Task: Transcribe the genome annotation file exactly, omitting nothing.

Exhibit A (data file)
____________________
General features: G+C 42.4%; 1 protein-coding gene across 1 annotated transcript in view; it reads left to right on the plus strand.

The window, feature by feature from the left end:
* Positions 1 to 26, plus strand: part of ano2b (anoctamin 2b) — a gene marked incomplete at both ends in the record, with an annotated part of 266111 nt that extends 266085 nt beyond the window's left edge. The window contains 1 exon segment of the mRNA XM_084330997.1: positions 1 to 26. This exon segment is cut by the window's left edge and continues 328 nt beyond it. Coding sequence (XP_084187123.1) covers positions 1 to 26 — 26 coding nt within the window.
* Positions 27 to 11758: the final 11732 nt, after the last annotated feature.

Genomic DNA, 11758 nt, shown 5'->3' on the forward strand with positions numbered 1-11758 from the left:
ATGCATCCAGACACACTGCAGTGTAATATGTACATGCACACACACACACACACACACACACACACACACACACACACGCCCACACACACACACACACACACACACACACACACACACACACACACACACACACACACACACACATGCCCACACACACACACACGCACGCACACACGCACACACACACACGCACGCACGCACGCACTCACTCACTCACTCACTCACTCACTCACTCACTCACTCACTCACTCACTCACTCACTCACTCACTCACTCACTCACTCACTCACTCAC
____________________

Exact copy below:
General features: G+C 42.4%; 1 protein-coding gene across 1 annotated transcript in view; it reads left to right on the plus strand.

The window, feature by feature from the left end:
* Positions 1 to 26, plus strand: part of ano2b (anoctamin 2b) — a gene marked incomplete at both ends in the record, with an annotated part of 266111 nt that extends 266085 nt beyond the window's left edge. The window contains 1 exon segment of the mRNA XM_084330997.1: positions 1 to 26. This exon segment is cut by the window's left edge and continues 328 nt beyond it. Coding sequence (XP_084187123.1) covers positions 1 to 26 — 26 coding nt within the window.
* Positions 27 to 11758: the final 11732 nt, after the last annotated feature.

Genomic DNA, 11758 nt, shown 5'->3' on the forward strand with positions numbered 1-11758 from the left:
ATGCATCCAGACACACTGCAGTGTAATATGTACATGCACACACACACACACACACACACACACACACACACACACACGCCCACACACACACACACACACACACACACACACACACACACACACACACACACACACACACACACATGCCCACACACACACACACGCACGCACACACGCACACACACACACGCACGCACGCACGCACTCACTCACTCACTCACTCACTCACTCACTCACTCACTCACTCACTCACTCACTCACTCACTCACTCACTCACTCACTCACTCACTCAC